Speaking of campy, what does the word “camp” mean to you?

    Camp, to me, is the ultra heightened, almost ridiculous caricature of any gender expression. The highest hair, the most outrageous makeup – it’s a wink and a nod from one of the characters to the audience member watching at home. Camp is all about the conversation those two are having, not the conversations the character is having with other characters in the movie.

    Who are some of your camp icons?

    The first person that comes to mind when I think of camp would be Divine.


    How could I not mention Divine? Also, pretty much any male rock star from the ‘80s. They’re totally camp in a really played-down way. Like Prince: It’s not drag, but it’s totally camp. He walked around in heels, wore makeup, and had really tight pants with no butt in them, and he still got to be the object of so many women’s desire – men’s desire, too – and hit the top of the charts. It never seemed like he was the butt of the joke. He always seemed to be the one in control.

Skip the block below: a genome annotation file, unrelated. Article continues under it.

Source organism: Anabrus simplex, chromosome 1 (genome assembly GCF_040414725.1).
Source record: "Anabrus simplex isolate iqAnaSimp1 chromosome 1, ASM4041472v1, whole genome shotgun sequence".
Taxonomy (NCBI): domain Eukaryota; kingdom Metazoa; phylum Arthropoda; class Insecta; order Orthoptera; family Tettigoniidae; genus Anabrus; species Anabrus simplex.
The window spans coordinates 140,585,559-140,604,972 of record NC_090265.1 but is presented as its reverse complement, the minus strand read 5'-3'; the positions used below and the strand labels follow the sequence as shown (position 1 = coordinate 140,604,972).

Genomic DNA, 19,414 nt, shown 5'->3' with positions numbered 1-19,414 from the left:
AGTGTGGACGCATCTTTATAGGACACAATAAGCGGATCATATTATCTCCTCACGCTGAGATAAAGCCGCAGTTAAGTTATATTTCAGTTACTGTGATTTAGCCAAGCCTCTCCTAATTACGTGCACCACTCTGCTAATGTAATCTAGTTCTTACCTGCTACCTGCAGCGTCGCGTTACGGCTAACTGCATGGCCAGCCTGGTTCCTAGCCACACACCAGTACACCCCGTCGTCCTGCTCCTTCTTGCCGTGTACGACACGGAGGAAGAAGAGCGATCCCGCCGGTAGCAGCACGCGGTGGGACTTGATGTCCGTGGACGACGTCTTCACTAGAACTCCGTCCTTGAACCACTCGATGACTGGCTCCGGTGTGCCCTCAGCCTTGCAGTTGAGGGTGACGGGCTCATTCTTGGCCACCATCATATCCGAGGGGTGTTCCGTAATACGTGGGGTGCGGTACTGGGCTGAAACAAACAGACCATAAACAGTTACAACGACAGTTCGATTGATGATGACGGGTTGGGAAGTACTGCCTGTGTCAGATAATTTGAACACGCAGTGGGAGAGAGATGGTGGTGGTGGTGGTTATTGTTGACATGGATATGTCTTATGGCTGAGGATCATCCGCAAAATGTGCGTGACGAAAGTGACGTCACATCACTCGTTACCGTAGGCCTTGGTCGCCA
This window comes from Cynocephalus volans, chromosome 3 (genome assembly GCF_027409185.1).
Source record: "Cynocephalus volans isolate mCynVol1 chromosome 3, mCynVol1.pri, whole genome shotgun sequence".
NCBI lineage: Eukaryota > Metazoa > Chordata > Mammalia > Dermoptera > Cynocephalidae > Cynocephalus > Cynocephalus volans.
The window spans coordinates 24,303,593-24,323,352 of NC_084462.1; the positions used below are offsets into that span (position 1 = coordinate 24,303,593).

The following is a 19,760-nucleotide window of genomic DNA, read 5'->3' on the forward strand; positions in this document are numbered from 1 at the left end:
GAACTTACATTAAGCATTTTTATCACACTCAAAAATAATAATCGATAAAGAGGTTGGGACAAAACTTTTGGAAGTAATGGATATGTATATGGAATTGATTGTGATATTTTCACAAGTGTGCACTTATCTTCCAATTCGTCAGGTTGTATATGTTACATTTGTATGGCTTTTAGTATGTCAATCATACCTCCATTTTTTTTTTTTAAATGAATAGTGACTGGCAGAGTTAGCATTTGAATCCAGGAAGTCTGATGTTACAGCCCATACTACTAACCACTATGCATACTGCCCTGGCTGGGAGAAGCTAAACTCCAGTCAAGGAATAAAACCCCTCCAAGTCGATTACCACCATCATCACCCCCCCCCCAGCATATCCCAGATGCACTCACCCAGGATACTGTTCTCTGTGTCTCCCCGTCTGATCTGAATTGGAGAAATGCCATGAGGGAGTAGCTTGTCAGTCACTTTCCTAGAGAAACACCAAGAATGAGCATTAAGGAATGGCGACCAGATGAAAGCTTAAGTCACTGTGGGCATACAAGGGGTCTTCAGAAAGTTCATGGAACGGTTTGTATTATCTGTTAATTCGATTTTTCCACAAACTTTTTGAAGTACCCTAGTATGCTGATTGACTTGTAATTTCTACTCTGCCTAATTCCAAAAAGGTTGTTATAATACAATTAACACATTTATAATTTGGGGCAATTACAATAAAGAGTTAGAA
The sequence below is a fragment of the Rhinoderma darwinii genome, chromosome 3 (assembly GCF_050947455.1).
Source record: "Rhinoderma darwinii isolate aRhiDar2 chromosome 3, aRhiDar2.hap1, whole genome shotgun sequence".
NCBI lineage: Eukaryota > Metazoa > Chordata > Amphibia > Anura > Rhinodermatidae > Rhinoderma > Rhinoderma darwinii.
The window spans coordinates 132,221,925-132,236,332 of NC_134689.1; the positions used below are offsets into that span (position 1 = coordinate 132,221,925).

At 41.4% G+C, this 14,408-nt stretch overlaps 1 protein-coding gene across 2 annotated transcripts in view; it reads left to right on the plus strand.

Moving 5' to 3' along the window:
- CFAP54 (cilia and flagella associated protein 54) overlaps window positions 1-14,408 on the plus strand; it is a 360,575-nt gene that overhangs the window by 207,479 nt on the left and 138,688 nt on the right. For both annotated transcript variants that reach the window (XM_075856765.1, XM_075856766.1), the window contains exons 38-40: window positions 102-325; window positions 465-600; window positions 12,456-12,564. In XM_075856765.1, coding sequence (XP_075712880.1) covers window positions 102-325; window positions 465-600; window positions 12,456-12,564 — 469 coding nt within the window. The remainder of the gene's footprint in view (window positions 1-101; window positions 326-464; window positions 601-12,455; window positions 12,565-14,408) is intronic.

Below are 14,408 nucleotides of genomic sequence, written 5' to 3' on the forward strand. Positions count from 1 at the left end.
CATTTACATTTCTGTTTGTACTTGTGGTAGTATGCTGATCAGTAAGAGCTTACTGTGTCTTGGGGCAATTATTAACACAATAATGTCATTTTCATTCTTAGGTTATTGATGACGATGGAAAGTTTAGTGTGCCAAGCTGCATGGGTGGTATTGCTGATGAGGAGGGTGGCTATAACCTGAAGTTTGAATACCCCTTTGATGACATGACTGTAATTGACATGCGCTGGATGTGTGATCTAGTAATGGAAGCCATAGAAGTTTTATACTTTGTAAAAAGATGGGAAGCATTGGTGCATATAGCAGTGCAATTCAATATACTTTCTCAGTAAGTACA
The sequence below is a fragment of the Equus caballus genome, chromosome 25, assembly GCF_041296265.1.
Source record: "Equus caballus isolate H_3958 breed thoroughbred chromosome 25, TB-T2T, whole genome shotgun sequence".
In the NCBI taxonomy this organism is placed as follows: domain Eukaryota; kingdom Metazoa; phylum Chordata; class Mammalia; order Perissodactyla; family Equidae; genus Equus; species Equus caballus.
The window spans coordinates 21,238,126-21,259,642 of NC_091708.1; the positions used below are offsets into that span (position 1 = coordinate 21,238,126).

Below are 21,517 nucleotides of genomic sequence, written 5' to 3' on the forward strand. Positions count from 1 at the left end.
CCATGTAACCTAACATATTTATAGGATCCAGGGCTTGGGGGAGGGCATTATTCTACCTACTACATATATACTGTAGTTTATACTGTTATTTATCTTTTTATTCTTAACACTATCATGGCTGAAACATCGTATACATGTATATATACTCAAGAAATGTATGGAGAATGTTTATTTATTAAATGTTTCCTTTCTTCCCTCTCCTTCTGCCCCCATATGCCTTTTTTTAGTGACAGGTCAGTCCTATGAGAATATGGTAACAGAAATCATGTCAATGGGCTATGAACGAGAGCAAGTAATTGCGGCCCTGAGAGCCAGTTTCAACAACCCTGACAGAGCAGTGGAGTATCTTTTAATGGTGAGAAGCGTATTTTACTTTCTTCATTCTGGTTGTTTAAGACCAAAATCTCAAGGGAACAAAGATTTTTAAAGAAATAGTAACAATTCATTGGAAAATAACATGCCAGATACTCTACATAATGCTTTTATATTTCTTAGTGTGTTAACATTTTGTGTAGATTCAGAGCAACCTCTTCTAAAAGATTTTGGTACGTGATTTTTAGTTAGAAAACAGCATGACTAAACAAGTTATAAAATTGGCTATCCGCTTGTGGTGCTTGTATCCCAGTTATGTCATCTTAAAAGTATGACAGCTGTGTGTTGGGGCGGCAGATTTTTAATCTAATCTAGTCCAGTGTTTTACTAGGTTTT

“Camp” also has another meaning, like the camp you belong to. Is that something you’ve had to navigate, feeling pressured to belong to one camp or another?

    I’ve never felt the pressure to choose one camp over another, but I’ve certainly felt the pressure of being in between different camps and not knowing what to do. Growing up was really difficult for me, as someone who was assigned male at birth with a body perceived to be male but with a female brain and spirit – and as someone who is clearly African-American, to take it one step further. There were lots of reasons why kids picked on me and ostracized me. I’d always have to ask myself: “How are you moving? How are you acting? Is it too feminine? Is how you’re moving going to get you beat up?” I wasn’t able to embrace those parts of myself until much later.

    When I was in my late teens, I moved to New York. I thought moving out of Delaware, where I grew up, would allow me to be with my people and feel free, but I still ended up feeling like a misfit in the gay community here. I couldn’t find a romantic partner who was interested in someone as feminine-acting as I am. I had trouble finding people with similar experiences as me, as a queer person of color. This was about 15, 20 years ago. “Twink” was the word on everybody’s lips, and I was not one! [laughs] The other one was “Chelsea boy,” which described something more muscular. We’d probably call him a “daddy” today, but he was more clean shaven. I wasn’t a twink or a Chelsea boy daddy. I was neither of those things. I didn’t want to be either of those things, but I felt pressure to relate to them. Eventually, I found a way to relate to them: as a woman entertaining them and taking their money. [laughs]